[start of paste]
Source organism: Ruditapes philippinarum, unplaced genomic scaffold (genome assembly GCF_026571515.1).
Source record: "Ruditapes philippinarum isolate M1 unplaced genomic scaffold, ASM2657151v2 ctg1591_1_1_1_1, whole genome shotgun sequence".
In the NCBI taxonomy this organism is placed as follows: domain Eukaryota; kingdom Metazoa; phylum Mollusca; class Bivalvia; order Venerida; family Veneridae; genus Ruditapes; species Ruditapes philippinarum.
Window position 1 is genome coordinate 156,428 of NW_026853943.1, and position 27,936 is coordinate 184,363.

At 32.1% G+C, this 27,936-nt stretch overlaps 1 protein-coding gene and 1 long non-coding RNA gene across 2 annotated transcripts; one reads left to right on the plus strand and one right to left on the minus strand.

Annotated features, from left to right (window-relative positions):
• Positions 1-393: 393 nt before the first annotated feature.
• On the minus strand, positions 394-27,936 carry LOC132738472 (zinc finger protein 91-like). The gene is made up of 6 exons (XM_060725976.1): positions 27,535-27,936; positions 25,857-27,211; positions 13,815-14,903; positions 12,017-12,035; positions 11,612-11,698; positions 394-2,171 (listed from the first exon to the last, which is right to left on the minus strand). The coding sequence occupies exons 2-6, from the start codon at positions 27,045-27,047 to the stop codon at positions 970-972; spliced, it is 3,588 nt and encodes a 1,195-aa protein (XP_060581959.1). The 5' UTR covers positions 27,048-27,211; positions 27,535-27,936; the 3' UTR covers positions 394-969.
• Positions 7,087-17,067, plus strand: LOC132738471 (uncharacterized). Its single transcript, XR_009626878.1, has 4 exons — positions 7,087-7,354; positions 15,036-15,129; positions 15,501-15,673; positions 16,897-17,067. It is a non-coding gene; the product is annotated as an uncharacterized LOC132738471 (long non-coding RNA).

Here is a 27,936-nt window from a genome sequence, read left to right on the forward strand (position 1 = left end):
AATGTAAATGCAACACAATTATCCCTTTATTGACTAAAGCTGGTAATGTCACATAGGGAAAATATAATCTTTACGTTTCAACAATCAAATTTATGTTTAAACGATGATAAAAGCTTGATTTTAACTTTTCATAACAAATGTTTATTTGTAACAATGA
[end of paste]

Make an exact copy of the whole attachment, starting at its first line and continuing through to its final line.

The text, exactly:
Source organism: Ruditapes philippinarum, unplaced genomic scaffold (genome assembly GCF_026571515.1).
Source record: "Ruditapes philippinarum isolate M1 unplaced genomic scaffold, ASM2657151v2 ctg1591_1_1_1_1, whole genome shotgun sequence".
In the NCBI taxonomy this organism is placed as follows: domain Eukaryota; kingdom Metazoa; phylum Mollusca; class Bivalvia; order Venerida; family Veneridae; genus Ruditapes; species Ruditapes philippinarum.
Window position 1 is genome coordinate 156,428 of NW_026853943.1, and position 27,936 is coordinate 184,363.

At 32.1% G+C, this 27,936-nt stretch overlaps 1 protein-coding gene and 1 long non-coding RNA gene across 2 annotated transcripts; one reads left to right on the plus strand and one right to left on the minus strand.

Annotated features, from left to right (window-relative positions):
• Positions 1-393: 393 nt before the first annotated feature.
• On the minus strand, positions 394-27,936 carry LOC132738472 (zinc finger protein 91-like). The gene is made up of 6 exons (XM_060725976.1): positions 27,535-27,936; positions 25,857-27,211; positions 13,815-14,903; positions 12,017-12,035; positions 11,612-11,698; positions 394-2,171 (listed from the first exon to the last, which is right to left on the minus strand). The coding sequence occupies exons 2-6, from the start codon at positions 27,045-27,047 to the stop codon at positions 970-972; spliced, it is 3,588 nt and encodes a 1,195-aa protein (XP_060581959.1). The 5' UTR covers positions 27,048-27,211; positions 27,535-27,936; the 3' UTR covers positions 394-969.
• Positions 7,087-17,067, plus strand: LOC132738471 (uncharacterized). Its single transcript, XR_009626878.1, has 4 exons — positions 7,087-7,354; positions 15,036-15,129; positions 15,501-15,673; positions 16,897-17,067. It is a non-coding gene; the product is annotated as an uncharacterized LOC132738471 (long non-coding RNA).

Here is a 27,936-nt window from a genome sequence, read left to right on the forward strand (position 1 = left end):
AATGTAAATGCAACACAATTATCCCTTTATTGACTAAAGCTGGTAATGTCACATAGGGAAAATATAATCTTTACGTTTCAACAATCAAATTTATGTTTAAACGATGATAAAAGCTTGATTTTAACTTTTCATAACAAATGTTTATTTGTAACAATGA